22. 22.
    Duan, Y.: Benchmarking deep reinforcement learning for continuous control. In: Proceedings of the 33rd International Conference on Machine Learning (ICML) (2016)Google Scholar
  23. 23.
    Plappert, M., et al.: Parameter Space Noise for Exploration, CoRR, abs/1706.01905 (2017)Google Scholar
  24. 24.
    Kingma, D., Ba, J.: Adam: a method for stochastic optimization, CoRR, abs/1412.6980 (2014)Google Scholar
  25. 25.
    Glorot, X., Bordes, A., Bengio, Y.: Deep sparse rectifier networks. In: Proceedings of the 14th International Conference on Artificial Intelligence and Statistics. JMLR W and CP Volume, vol. 15, pp. 315–323 (2011)Google Scholar
  26. 26.
    Uhlenbeck, G., Ornstein, L.: On the theory of the brownian motion. Phys. Rev. 36(5), 823 (1930)CrossRefGoogle Scholar
  27. 27.
    Liessner, R., Dietermann, A., Schroer C., Bäker, B.: Deep reinforcement learning for advanced energy management of hybrid electric vehicles. In: Proceedings of the 10th International Conference on Agents and Artificial Intelligence - (Volume 2) (2018)Google Scholar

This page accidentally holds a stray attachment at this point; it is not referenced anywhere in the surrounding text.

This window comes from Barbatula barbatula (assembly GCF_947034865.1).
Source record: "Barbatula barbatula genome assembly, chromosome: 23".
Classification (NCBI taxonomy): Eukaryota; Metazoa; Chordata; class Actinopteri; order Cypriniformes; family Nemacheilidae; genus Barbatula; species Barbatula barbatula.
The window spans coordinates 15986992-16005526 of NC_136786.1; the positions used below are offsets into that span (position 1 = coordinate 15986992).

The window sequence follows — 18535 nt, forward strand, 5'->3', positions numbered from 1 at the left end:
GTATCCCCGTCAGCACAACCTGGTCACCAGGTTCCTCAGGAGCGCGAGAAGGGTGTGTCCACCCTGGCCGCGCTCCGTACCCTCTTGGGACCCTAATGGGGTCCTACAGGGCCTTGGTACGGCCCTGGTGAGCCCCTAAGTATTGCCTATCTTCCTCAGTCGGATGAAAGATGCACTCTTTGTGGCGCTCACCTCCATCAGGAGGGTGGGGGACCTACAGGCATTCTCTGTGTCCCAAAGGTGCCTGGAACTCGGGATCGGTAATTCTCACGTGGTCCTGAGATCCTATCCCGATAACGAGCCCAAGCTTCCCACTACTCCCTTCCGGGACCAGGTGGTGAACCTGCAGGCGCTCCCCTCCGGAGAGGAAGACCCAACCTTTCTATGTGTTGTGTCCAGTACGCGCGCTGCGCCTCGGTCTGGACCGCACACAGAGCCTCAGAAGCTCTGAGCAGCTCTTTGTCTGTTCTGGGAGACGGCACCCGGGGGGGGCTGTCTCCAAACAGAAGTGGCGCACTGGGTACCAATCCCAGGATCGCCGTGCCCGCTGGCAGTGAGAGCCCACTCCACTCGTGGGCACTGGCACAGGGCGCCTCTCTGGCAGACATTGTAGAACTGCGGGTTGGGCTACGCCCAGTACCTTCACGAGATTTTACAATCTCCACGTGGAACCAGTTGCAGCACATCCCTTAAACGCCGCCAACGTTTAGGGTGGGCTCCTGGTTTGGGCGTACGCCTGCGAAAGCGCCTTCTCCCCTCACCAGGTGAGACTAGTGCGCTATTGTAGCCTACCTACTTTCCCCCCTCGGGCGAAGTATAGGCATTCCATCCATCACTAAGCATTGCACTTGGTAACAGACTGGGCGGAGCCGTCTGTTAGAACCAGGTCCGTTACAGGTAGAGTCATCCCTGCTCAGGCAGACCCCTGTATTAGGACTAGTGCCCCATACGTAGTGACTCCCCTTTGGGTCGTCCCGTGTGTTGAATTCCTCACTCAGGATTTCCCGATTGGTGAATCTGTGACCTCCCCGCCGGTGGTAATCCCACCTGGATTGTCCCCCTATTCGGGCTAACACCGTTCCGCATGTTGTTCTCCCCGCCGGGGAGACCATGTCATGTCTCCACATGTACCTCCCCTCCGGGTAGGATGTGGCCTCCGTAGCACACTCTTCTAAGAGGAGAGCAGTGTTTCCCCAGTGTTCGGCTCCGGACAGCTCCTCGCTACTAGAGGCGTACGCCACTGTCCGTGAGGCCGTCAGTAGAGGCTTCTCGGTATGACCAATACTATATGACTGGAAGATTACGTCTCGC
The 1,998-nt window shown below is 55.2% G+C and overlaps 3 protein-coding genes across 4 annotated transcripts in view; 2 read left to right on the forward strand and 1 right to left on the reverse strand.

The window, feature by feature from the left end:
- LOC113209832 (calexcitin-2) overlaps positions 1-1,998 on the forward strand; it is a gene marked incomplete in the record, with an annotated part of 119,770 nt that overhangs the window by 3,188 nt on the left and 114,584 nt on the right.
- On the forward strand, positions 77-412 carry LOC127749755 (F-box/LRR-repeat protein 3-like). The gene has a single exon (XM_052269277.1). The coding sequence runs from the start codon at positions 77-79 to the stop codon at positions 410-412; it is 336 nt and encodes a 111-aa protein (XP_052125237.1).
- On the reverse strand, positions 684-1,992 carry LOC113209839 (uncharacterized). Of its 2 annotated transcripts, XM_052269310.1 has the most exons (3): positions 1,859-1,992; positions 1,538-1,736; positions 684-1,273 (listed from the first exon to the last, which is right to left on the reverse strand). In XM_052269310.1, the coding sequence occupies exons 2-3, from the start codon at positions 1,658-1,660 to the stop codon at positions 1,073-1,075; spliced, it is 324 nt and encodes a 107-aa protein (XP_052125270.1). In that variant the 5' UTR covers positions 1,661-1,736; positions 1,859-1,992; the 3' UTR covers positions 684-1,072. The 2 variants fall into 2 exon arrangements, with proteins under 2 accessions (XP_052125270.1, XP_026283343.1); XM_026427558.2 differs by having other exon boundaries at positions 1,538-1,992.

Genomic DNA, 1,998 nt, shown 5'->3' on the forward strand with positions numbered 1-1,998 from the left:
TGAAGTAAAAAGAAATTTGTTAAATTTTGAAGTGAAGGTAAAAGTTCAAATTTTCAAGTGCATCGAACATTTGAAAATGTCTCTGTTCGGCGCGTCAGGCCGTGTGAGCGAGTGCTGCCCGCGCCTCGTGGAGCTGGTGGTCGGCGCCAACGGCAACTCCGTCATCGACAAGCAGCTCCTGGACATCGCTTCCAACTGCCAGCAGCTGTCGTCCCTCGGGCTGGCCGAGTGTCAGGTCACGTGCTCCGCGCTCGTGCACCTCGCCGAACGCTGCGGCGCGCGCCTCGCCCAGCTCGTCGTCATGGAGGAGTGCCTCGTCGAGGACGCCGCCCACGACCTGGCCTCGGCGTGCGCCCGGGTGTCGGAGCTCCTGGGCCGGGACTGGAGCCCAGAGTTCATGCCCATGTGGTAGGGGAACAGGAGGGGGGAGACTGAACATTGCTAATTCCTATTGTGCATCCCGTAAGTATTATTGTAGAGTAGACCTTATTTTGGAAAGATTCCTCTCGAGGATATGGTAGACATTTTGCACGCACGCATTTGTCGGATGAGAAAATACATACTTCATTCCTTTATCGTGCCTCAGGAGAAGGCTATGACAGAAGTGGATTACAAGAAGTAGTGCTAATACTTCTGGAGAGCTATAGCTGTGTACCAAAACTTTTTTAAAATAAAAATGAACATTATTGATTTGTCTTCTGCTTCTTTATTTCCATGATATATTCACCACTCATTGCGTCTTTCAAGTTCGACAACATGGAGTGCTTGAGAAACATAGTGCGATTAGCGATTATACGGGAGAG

28. 28.
    Wu, Y., Mansimov, E., Liao, S., Grosse, R., Ba, J.: Scalable trust-region method for deep reinforcement learning using Kronecker-factored approximation, CoRR, abs/1708.05144 (2017)Google Scholar
  29. 29.
    Mnih, V., et al.: Asynchronous Methods for Deep Reinforcement Learning, CoRR, abs/1602.01783 (2016)Google Scholar
  30. 30.
    Schulman, J., Wolski, F., Dhariwal, P., Radford, A., Klimov, O.: Proximal Policy Optimization Algorithms, CoRR, abs/1707.06347 (2017)Google Scholar

Copyright information

© Springer Nature Switzerland AG 2019

Authors and Affiliations

  • Roman Liessner
    • 1
    Email author
  • Ansgar Malte Dietermann
    • 1
  • Bernard Bäker
    • 1
  1. 1.Dresden Institute of Automobile EngineeringTechnische Universität DresdenDresdenGermany

Personalised recommendations